Hard questions linger on integrity of Sh48b Mombasa oil pipeline
Tough questions are being raised over the integrity of Kenya’s oil pipeline network after it emerged that despite spending Sh48 billion the infrastructure has been infiltrated losing fuel of unknown value.
Details have emerged of how a subsidiary pipeline was professionally welded into the 20-inch pipeline at Mlolongo to siphon the oil, putting safety of the infrastructure on the spot. Speaking to People Daily, Energy and Petroleum Regulatory Authority (EPRA) Director General Pavel Oimeke warned that critical infrastructure must be secured quickly.
“Some urgent measures needs to be undertaken to adequately secure the critical energy infrastructure,” he said. Unfortunately, despite the multi-billion-shilling investment in the new Mombasa-Nairobi pipeline with a forensic audit showing a Sh11billion variance in cost after time extension, inadequacies of the new system mirror similar attempts to siphon oil in the past.
The main contractor in the new pipeline project was Zakhem International and was tasked to deliver a high quality and safe pipeline that will enhance supply for Kenya and the region. In 2016 for example, a fuel leakage as a result of an illegal connection with a network of pipes leading to a petrol station labelled Hess Energy Kenya some 100 metres away.
A home adjacent to a petrol station was leased to facilitate the siphoning operations through underground piping to storage tanks at the petrol station using specialised siphoning equipment.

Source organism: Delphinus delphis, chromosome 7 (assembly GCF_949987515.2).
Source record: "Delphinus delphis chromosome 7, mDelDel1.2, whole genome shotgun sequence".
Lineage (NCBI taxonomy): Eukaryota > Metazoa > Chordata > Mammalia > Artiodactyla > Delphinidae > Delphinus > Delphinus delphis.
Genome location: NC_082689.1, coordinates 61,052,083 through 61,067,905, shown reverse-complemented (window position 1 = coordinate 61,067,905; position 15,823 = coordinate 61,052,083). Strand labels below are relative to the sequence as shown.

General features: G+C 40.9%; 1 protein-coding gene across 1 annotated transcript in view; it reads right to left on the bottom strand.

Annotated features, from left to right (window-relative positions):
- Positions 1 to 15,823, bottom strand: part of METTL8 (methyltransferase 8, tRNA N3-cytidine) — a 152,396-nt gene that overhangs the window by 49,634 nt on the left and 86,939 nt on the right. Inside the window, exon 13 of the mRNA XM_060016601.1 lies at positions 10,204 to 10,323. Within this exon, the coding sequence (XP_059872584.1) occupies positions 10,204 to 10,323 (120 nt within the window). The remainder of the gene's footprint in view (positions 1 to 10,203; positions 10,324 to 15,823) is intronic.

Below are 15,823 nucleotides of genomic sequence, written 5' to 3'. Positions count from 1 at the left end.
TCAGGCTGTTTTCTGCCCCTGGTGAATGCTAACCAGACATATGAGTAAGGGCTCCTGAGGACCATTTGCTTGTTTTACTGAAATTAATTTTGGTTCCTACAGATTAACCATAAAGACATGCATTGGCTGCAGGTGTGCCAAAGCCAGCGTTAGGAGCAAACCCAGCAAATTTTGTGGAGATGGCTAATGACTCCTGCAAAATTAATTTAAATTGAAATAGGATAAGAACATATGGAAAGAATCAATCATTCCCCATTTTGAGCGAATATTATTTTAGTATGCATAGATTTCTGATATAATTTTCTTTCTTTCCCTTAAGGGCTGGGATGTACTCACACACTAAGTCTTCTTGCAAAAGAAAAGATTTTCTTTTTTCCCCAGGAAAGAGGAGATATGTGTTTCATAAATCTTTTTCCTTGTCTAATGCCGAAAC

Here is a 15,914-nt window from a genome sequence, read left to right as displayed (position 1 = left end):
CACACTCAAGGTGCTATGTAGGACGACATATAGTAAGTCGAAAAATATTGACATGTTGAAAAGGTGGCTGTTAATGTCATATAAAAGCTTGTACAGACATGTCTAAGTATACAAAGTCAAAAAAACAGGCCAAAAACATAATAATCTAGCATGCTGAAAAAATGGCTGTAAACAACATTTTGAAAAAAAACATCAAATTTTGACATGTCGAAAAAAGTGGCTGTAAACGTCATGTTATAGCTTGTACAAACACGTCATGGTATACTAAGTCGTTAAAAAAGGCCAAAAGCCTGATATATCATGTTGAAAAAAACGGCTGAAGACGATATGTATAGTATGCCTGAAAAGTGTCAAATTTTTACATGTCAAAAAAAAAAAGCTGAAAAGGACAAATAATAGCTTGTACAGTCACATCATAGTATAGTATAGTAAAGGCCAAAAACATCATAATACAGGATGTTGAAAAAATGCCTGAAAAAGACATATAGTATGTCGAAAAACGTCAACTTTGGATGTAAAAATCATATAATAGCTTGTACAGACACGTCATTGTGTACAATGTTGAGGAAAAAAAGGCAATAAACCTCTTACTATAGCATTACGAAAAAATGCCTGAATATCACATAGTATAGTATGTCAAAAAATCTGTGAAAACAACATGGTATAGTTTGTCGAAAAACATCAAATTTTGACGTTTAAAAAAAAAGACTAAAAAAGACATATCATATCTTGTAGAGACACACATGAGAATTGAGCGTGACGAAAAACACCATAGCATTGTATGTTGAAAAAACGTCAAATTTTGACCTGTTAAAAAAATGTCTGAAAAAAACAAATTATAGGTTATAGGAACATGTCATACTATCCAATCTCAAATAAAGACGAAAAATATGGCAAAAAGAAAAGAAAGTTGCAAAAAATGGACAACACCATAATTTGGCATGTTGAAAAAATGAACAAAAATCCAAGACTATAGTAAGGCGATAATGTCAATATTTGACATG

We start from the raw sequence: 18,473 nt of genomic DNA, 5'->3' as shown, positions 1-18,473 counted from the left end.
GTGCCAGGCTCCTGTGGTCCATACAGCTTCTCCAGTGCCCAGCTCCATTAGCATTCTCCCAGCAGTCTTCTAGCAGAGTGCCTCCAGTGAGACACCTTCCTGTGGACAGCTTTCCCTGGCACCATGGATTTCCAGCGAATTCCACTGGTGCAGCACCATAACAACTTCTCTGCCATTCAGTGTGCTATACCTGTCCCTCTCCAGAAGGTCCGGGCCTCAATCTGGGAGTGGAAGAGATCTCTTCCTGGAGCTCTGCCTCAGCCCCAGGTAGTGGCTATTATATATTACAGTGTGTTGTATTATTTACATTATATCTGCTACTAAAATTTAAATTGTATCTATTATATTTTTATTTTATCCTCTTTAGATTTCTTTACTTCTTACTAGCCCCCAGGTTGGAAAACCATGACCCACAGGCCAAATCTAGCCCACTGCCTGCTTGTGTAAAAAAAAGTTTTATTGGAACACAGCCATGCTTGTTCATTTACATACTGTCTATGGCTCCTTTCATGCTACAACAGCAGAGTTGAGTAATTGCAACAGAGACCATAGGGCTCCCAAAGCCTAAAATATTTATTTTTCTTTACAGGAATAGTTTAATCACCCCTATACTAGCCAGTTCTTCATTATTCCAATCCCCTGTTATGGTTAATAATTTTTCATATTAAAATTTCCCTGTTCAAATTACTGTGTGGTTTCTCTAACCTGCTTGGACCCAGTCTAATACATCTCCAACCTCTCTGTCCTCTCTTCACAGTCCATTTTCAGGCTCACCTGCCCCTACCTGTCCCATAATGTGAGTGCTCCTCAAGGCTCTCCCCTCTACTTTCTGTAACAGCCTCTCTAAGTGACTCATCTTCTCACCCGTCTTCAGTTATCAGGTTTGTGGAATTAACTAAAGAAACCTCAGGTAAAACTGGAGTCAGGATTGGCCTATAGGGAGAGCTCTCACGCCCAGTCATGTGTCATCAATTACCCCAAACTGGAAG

Further, a November 2018 Kenya Power Company (KPC) board report estimates that total loss of product from some nine incidences involving accidental spillages and pilferages between March 2017 and May 2018 at some 12 million litres.
The Senate Energy Committee has now called for investigations into those involved in compromising the integrity of the pipeline by commission or omission.
It wants EPRA to establish the culpability of Kurrent Technologies and its partner Shanghai Little Engineering Company for failure to install leak detectors on the KPC line 5 that spilt oil at Kiboko in Makueni barely five years after installation.
EPRA says KPC designs were approved by the National Environment Management Authority (NEMA) with a real time leak detection system with capacity to monitor 450-kilometre line. This raises concerns whether this infiltration was an inside job given the good workmanship by the thugs at Mlolongo.
EPRA said there is no evidence KPC installed the Impressed Current Cathodic Protection System (ICCPS) – a monitoring system which provides early warning over the integrity of pipe material.
The regulator said investigations had revealed that KPC also failed to install a multi-layer Leak Detection System contrary to the initial design described in the Environmental Impact Assessment (EIA) report submitted to EPRA.
Oimeke said in its EIA report, KPC had indicated that they would set up the Supervisory Control and Data Acquisition (SCADA) system to monitor the flow rate, pressure, and status of all pumps, valves and alarms.
“The system was envisioned to pick up leaks in case of pipeline intrusion or raptures due to corrosion in minutes and in short sections of the pipeline in seconds,” he added.
Apart from probing the losses, Senate Energy Committee also wants EPRA to probe the roles played by local and foreign consultants as well as the contractor in the construction of Line 5. Oil marketing firms were in mid-March this year locked in a war of words with KPC over alleged loss of 51 million litres of jet fuel valued at over Sh2.4 billion.